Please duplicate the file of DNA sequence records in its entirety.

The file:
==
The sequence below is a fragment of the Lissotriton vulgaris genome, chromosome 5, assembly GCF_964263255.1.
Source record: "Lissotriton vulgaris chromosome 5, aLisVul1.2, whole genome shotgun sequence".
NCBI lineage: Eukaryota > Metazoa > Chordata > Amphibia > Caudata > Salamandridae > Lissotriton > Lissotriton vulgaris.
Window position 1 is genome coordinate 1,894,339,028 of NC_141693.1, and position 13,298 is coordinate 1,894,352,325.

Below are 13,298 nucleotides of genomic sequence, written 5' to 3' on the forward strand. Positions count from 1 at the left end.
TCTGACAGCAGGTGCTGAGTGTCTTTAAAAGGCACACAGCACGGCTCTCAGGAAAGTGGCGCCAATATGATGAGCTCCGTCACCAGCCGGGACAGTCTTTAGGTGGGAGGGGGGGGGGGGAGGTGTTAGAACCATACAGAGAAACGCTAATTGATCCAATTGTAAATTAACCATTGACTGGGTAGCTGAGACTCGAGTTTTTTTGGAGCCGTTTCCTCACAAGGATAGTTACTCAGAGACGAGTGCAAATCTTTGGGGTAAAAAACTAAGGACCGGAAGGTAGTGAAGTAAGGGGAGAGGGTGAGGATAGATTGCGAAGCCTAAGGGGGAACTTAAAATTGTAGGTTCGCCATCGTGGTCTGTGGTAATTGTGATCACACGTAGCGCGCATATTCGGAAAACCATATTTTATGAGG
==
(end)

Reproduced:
The sequence below is a fragment of the Lissotriton vulgaris genome, chromosome 5, assembly GCF_964263255.1.
Source record: "Lissotriton vulgaris chromosome 5, aLisVul1.2, whole genome shotgun sequence".
NCBI lineage: Eukaryota > Metazoa > Chordata > Amphibia > Caudata > Salamandridae > Lissotriton > Lissotriton vulgaris.
Window position 1 is genome coordinate 1,894,339,028 of NC_141693.1, and position 13,298 is coordinate 1,894,352,325.

Below are 13,298 nucleotides of genomic sequence, written 5' to 3' on the forward strand. Positions count from 1 at the left end.
TCTGACAGCAGGTGCTGAGTGTCTTTAAAAGGCACACAGCACGGCTCTCAGGAAAGTGGCGCCAATATGATGAGCTCCGTCACCAGCCGGGACAGTCTTTAGGTGGGAGGGGGGGGGGGGAGGTGTTAGAACCATACAGAGAAACGCTAATTGATCCAATTGTAAATTAACCATTGACTGGGTAGCTGAGACTCGAGTTTTTTTGGAGCCGTTTCCTCACAAGGATAGTTACTCAGAGACGAGTGCAAATCTTTGGGGTAAAAAACTAAGGACCGGAAGGTAGTGAAGTAAGGGGAGAGGGTGAGGATAGATTGCGAAGCCTAAGGGGGAACTTAAAATTGTAGGTTCGCCATCGTGGTCTGTGGTAATTGTGATCACACGTAGCGCGCATATTCGGAAAACCATATTTTATGAGG